Alyssa scurried inside and hurriedly closed the door, securing the double locks and the security bar. She then rushed to the windows and secured them also. Tell-tale signs of the sort of neighbourhood in which she was forced to eke out her sorry existence. Alyssa then got down on the floor – a position she often adopted at times like these – to avoid stray bullets that might burst through the thin walls of her apartment.

        Alyssa’s solitary occupation of her squalid little home comes as no surprise – such an environment of poverty and violence was no place for decent folk. Her parents and other family members had long since moved to villages outside the sprawling metropolis to avoid the risks. It was almost as if some people in the community were not happy unless there was some sort of feud going on, with violence and injury, even death, frequent consequences of such disagreements.

“Aren’t you afraid? Don’t you fear for your own life?” we asked Alyssa on one visit -  a visit which brought us much closer to the real dangers of the neighbourhood than we wished as Police pursued a group of burglars. The tension was too much to bear and I found myself wondering if I was going to die here. Yet I looked at Alyssa as she sat calmly drinking her morning coffee and reading the newspaper.
“Sit down.  Relax. Let the Police and the military handle it.”
After 3 hours of hiding in that cramped little studio, fearing that the trouble might suddenly burst through the door, we heard only the sirens of Police cars and ambulances. As we raised our heads to peep through the windows, we saw only groups of curious bystanders looking on as the Police and emergency personnel went about their duties. Many of the public were taking up positions and posing for the cameras of the numerous media who had gathered to report on the incident and witness the arrest of the criminals.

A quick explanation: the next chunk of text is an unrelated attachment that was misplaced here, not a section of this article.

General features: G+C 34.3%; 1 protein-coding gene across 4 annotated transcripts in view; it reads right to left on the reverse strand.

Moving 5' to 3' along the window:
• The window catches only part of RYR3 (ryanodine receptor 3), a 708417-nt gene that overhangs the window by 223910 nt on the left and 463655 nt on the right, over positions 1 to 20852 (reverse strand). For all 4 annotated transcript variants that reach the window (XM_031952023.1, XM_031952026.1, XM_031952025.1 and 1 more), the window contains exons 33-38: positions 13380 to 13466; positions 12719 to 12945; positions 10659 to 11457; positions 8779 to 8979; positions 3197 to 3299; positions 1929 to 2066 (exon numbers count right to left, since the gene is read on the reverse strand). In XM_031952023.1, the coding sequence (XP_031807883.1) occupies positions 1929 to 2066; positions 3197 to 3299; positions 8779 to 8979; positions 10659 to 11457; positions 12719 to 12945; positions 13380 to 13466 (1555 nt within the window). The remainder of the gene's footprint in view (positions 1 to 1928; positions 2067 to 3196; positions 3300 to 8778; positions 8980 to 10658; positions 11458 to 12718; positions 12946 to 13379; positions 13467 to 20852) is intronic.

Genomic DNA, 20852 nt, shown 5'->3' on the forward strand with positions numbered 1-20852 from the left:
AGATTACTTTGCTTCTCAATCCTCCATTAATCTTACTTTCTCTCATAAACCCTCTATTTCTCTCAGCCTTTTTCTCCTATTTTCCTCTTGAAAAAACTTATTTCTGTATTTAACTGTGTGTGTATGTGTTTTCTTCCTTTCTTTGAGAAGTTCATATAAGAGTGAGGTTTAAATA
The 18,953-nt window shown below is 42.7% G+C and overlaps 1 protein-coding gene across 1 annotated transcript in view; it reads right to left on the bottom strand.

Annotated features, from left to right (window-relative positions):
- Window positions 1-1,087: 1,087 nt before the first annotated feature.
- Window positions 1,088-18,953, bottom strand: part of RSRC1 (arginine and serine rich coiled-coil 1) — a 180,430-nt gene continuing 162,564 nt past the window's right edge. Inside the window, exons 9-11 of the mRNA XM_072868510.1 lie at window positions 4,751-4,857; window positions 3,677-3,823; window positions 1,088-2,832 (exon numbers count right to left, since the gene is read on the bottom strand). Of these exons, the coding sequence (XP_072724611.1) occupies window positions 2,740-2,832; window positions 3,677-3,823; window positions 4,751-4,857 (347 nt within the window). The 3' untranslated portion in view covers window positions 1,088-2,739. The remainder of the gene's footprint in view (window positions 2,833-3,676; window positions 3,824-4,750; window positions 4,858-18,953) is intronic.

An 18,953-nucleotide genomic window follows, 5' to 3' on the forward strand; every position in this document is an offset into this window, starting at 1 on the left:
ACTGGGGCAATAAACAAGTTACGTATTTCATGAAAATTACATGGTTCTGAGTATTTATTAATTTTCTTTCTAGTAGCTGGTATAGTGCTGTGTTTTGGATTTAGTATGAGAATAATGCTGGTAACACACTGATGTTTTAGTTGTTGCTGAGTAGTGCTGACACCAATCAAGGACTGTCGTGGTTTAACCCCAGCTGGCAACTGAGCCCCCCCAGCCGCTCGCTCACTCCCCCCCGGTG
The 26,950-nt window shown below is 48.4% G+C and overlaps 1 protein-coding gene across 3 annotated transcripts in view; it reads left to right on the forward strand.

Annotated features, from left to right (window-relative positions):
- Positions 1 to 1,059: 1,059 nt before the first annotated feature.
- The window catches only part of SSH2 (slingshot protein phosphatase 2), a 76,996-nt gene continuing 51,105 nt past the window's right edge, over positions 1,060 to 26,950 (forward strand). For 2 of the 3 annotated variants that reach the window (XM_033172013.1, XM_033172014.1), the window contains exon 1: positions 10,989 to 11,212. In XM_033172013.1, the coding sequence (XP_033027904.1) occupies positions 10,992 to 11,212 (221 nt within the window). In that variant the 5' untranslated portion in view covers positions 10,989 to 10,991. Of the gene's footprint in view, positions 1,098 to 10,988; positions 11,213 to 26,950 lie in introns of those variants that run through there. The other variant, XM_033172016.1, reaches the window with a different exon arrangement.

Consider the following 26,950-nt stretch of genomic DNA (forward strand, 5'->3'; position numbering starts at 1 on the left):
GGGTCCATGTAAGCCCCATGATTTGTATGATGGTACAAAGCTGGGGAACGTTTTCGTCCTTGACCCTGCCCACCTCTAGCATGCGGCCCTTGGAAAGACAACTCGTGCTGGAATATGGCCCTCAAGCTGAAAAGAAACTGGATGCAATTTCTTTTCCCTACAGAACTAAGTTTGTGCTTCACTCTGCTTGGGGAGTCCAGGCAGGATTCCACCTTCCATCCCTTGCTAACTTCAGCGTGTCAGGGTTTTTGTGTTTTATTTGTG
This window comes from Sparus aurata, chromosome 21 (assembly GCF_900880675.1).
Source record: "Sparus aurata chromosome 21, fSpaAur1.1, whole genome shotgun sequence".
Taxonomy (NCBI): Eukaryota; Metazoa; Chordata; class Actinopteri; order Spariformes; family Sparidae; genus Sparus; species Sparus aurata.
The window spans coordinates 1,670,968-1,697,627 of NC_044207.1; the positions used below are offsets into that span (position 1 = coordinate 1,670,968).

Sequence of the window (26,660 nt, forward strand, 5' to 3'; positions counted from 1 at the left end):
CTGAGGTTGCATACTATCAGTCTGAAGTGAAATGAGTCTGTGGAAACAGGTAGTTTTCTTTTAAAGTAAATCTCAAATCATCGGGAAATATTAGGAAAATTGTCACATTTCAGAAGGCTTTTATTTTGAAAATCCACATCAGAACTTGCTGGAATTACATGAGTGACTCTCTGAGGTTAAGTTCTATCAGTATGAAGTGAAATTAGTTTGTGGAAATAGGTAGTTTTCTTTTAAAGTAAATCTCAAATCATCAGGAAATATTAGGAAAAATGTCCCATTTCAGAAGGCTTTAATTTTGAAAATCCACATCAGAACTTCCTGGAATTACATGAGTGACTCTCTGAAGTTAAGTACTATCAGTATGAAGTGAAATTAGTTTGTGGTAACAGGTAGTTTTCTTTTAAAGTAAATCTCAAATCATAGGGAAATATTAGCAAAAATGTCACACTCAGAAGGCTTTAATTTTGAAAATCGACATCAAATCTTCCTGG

I look again at Alyssa…  “How can you stay here?” I ask. “It’s not safe”
“Where else can I find a rent-free place to stay?” She replies. “I can’t afford to move somewhere else”
“But how can you move on in your life if you stay here?” I press, hoping to convince her to move away…
“Maybe if I got a good job and a good salary, I could move out…” Alyssa said, somewhat sardonically, knowing that that was the end of the discussion.

              That was five years ago. Since that day, I had never returned to see Alyssa.
As I turned to leave my house and attend to my morning schedule, my attention was caught by an item on the local news programme on the television. There had been another Police raid in that very same neighbourhood where Alyssa lived. The face on the screen was suddenly so familiar to me… is that Alyssa? How, when did she become this person I am seeing? She used to be this meek, innocent, passive person. Couldn’t fight, could only hide on the floor in times of trouble. Brave, yes – but only because she could live in that slum for so long.
“Sgt Alyssa M. Mohad – the assault team leader…” the report continued.
So. She never gave up on her studies. Finished her degree in Business Management and now she is a Police Officer, assault team leader, a crime-buster.
“Hmmmm… I hope she’ll tell us how she became a Police Officer and how she changed her character when we all meet up for our grand 25th anniversary High School reunion”.
I need to get a move on and get to my office as it’s a busy day ahead. But at least I can go, confident that I need no longer worry about my best friend who I’d not seen for so long…